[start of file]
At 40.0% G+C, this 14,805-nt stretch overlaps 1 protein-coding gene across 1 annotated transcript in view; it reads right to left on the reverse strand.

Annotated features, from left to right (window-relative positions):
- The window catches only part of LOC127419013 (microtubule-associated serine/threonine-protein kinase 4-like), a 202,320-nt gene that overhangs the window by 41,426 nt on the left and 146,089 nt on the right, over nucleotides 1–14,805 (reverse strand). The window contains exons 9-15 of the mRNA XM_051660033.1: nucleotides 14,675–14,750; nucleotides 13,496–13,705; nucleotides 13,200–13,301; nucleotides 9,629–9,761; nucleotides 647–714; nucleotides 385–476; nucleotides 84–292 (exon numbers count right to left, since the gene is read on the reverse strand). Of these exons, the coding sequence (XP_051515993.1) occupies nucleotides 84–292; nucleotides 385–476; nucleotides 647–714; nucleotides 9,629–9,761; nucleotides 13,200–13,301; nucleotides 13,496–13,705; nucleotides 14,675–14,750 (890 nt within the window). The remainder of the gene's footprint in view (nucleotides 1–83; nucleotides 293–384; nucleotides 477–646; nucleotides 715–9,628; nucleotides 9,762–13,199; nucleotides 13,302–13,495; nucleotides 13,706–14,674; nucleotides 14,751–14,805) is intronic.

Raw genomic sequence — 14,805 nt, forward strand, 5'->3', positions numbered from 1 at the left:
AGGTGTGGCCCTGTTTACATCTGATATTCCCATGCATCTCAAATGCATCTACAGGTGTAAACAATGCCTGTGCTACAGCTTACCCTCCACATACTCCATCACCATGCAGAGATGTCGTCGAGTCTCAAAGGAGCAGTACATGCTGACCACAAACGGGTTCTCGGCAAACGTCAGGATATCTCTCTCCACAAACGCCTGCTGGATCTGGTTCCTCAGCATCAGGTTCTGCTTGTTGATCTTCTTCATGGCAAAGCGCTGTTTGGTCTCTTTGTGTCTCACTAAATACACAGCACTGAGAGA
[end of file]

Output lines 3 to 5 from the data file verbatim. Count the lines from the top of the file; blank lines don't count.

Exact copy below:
- The window catches only part of LOC127419013 (microtubule-associated serine/threonine-protein kinase 4-like), a 202,320-nt gene that overhangs the window by 41,426 nt on the left and 146,089 nt on the right, over nucleotides 1–14,805 (reverse strand). The window contains exons 9-15 of the mRNA XM_051660033.1: nucleotides 14,675–14,750; nucleotides 13,496–13,705; nucleotides 13,200–13,301; nucleotides 9,629–9,761; nucleotides 647–714; nucleotides 385–476; nucleotides 84–292 (exon numbers count right to left, since the gene is read on the reverse strand). Of these exons, the coding sequence (XP_051515993.1) occupies nucleotides 84–292; nucleotides 385–476; nucleotides 647–714; nucleotides 9,629–9,761; nucleotides 13,200–13,301; nucleotides 13,496–13,705; nucleotides 14,675–14,750 (890 nt within the window). The remainder of the gene's footprint in view (nucleotides 1–83; nucleotides 293–384; nucleotides 477–646; nucleotides 715–9,628; nucleotides 9,762–13,199; nucleotides 13,302–13,495; nucleotides 13,706–14,674; nucleotides 14,751–14,805) is intronic.

Raw genomic sequence — 14,805 nt, forward strand, 5'->3', positions numbered from 1 at the left:
AGGTGTGGCCCTGTTTACATCTGATATTCCCATGCATCTCAAATGCATCTACAGGTGTAAACAATGCCTGTGCTACAGCTTACCCTCCACATACTCCATCACCATGCAGAGATGTCGTCGAGTCTCAAAGGAGCAGTACATGCTGACCACAAACGGGTTCTCGGCAAACGTCAGGATATCTCTCTCCACAAACGCCTGCTGGATCTGGTTCCTCAGCATCAGGTTCTGCTTGTTGATCTTCTTCATGGCAAAGCGCTGTTTGGTCTCTTTGTGTCTCACTAAATACACAGCACTGAGAGA